Chaos Theory (Remembering Dale Hoyt)

Curated by Steve Seid
program online January 12–Febuary 7, 2023

Includes work by Cecilia Dougherty, Azian Nurudin, Leslie Singer, Marshall Weber, Dale Hoyt, Paula Levine, Emjay Wilson, Andy Heustis, and Ivar Smedstad.

Watch the online program here.

Video still from Your World Dies Screaming by Dale Hoyt

SCREENING: Your World Dies Screaming (1981) by Dale Hoyt; Garbage Head (1981) by Marshall Weber; The Madonna Series, Parts 1–5 (1987) by Leslie Singer; Fuck You, Purdue (1987) by Cecilia Dougherty; Jungle Gym (1981) by Andrew Huestis; Mirror, Mirror (1987) by Paula Levine; High Fidelity (1986) by Ivar Smedstad; Funk Is Its Own Reward (1981) by Marshall Weber; Malaysian Series, Parts 1–6 (1987) by Azian Nurudin; My Pal Foot (excerpt) (1981) by Andrew Huestis; Donkey-Skin (1988) by Emjay Wilson.

RELATED: This online screening is presented as accompaniment to the one-time-only screening Dale is Dead presented February 7, 2023, 7:30PM, at The Lab (full details here) and the publication of An Urgent S.O.S through a Sea of Static: Writings by Dale Hoyt and Natalie Welch published by San Francisco Cinematheque a zine compendium of Dale’s writings (details here).

Remember Dale Hoyt! Support video art and artists!

CHAOS THEORY
by Steve Seid

How would you describe a gathering group of unruly artists? A fortuitous anarchism, or just trouble on the way? And if such a faction existed in one particular moment and in one particular place, the SFAI, providing unruly succor for its constituent parts, what would you call that moment? A discordant convergence? 

Just such a thing occurred at the San Francisco Art Institute in the early-and-mid eighties when a gaggle of singular young artists converged on the recently formed Performance/Video Department and all (heaven and) hell broke loose. A moment, such as it was.

With every upheaval, whether aesthetic or political, there are ringleaders, and among them at the P/V Dept. was a bratty pact—Dale Hoyt, along with his pals Marshall Weber (who would go on to found Artists’ Television Access) and Andrew Huestis—and Cecilia Dougherty, leading an insurgent group of women artists that included Leslie Singer, Azian Nurudin, Didi Dunphy, Jill Garellick and others. The creative energy welling from this convergence was enough to overheat nearby North Beach. If you add to that mix a core faculty of Howard Fried, Paul Kos, Sharon Grace, Doug Hall, Kathy Acker and Tony Labat, you had fissionable artistic material.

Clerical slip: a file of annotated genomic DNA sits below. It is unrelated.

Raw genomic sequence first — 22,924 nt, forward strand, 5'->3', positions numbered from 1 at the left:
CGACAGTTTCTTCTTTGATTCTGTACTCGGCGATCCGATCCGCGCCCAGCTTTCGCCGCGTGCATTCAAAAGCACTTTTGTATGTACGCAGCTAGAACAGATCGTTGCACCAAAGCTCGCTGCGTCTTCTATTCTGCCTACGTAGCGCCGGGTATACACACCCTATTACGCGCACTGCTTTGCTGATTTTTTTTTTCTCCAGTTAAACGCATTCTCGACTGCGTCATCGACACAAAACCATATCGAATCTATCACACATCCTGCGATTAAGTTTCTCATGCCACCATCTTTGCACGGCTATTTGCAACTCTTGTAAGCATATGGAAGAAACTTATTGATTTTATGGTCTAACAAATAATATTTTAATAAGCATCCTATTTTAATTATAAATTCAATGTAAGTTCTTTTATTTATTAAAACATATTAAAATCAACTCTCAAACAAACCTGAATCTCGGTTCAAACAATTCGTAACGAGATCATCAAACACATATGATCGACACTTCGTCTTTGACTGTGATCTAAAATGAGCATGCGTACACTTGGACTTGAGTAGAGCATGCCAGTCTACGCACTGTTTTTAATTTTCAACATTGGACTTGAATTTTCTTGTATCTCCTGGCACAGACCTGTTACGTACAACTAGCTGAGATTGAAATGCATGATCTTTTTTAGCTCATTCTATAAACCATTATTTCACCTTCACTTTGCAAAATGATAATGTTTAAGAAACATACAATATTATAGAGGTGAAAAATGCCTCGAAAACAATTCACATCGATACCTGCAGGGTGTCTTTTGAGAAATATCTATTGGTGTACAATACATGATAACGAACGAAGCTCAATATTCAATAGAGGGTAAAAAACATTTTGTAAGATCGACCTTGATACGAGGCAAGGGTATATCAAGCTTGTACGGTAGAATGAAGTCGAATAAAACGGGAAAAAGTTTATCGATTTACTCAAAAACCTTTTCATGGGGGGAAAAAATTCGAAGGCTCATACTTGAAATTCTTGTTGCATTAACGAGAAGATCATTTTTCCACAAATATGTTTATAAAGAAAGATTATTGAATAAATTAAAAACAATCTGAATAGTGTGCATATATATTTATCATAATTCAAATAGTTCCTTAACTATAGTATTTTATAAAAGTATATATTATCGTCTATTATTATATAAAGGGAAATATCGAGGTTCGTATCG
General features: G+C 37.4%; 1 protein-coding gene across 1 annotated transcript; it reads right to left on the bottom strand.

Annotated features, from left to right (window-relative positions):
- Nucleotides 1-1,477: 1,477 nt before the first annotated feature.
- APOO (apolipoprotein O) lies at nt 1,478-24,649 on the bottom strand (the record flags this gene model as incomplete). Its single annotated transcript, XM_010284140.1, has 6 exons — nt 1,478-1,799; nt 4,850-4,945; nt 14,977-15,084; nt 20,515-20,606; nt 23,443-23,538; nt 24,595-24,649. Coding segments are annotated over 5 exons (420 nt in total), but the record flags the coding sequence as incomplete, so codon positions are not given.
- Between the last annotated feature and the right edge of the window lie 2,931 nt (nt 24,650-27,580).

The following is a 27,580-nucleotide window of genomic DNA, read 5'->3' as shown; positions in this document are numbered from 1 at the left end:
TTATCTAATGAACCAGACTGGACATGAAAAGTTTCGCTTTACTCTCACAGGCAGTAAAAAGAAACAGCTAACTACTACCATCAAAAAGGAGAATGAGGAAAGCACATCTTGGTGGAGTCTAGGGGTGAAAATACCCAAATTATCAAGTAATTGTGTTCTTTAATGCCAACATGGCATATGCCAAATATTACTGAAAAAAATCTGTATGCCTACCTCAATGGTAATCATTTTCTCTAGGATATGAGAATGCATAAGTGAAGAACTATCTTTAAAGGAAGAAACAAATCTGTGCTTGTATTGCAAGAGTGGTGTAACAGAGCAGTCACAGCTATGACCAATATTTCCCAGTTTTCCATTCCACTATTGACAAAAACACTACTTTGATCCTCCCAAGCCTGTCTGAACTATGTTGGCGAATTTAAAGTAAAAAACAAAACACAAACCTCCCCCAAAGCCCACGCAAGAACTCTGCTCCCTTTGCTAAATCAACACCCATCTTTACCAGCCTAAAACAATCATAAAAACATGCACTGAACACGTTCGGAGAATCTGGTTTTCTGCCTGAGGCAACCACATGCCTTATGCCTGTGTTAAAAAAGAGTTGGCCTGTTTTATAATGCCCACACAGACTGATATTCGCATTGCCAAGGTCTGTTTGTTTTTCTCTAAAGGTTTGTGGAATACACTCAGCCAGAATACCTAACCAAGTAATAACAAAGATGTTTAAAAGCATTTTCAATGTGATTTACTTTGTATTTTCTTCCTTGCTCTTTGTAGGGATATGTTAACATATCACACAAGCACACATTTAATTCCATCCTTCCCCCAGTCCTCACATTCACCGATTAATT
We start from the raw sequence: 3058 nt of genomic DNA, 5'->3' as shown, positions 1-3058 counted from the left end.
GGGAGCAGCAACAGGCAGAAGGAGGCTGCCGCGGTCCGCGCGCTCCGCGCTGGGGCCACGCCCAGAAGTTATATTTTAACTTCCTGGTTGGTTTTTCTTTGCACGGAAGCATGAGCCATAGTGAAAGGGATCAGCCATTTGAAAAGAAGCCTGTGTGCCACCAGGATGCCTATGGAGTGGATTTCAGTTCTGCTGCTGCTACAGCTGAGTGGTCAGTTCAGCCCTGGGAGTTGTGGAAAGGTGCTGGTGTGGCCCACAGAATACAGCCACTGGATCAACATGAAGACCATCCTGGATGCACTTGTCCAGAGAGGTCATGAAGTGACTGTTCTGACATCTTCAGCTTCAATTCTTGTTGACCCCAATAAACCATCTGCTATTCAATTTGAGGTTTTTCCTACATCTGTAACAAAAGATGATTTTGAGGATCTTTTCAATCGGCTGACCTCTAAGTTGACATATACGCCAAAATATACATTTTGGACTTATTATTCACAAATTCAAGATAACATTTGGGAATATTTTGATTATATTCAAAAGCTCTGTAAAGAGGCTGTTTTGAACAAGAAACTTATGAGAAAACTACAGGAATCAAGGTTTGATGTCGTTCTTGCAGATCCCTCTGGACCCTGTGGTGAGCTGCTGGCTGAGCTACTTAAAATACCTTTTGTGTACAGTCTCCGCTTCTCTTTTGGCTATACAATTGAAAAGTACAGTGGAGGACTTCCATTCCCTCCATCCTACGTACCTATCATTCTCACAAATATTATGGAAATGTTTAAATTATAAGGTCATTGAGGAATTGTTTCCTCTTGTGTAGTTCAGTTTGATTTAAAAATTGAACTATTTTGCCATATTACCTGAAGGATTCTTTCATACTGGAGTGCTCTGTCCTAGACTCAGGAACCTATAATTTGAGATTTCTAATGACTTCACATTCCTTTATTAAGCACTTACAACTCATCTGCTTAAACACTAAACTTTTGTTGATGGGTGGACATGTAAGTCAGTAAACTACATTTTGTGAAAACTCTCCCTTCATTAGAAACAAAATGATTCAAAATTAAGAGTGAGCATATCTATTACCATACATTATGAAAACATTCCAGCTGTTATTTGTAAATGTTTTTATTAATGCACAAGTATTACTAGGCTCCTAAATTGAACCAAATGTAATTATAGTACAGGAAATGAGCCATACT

program notes by Steve Seid

Read the entire program notes here.

Kevin Killian, Rest In Power (1952-2019)

On Saturday, June 15, 2019, Kevin Killian passed away. I shot this video of Kevin and Cedar Sigo in 2004, Kevin is reading one of Cedar’s poems, Theme, and his own poem, Who.

Kevin played the demanding and unforgiving father in my 1991 video, Coal Miner’s Granddaughter, and he played Peggy, the enterprising literary agent of Joe Orton,  in the collaborative bio-pic, Joe-Joe, which I created with Leslie Singer in 1993. Kevin was not an interpretive sort of actor. He created his characters from a sense of the total intention of the communicative enterprise and his contributions were enlightened and enlightening.

In the letter I received with Mirage Period(ical) #5, Kevin said he would like to talk to me on the phone.  I emailed him saying I’d love to talk and when would be good for him. I was definitely completely out of it, didn’t know that he was dying, and had no sense of his invitation for one last conversation as a wish that he knew would not be granted. Not a wish from me, but just from time itself.

Goodbye, Kevin.  I will miss you.

Coal Miner’s Granddaughter
Joe-Joe


Mirage Period(ical) #5

Mirage Period(ical) 5.5
The 25th Anniversary Issue of Mirage Period(ical)

Kevin Killian and Dodie Bellamy edited two more issues of Mirage Period(ical). Issue #5 December 2018, cover above, finally brings my 1997 conversation with Yvonne Rainer to light. Thank you! You can read the conversation here. Read about Mirage here.

Thanks, Kevin! Thank you, Dodie! Sending love.


New Year New Work 2019 at Film-Makers’ Cooperative, NYC Friday, Jan 25, 7PM

Film-Makers’ Cooperative, NYC

New Year New Work 2019

4 programs of experimental and avant-garde films
Friday Jan 25 – Sunday Jan 27, 2019
 
This is the 6th year that the Coop is holding a weekend of screenings to showcase work that’s come in over the previous year. My video portrait of Joe Westmoreland, called Joe, was screened on Friday, Jan 25 as part of the new works event.

Many friends were there. Joe Westmoreland, of course, and Charlie Atlas, with Lori E. Seid. And Elise Gardella, Phyllis Baldino, Amanda Trager, and Jim Hubbard all arrived. Sheila McLaughlin was there as well and introduced herself to me at the end. These people are all amazing!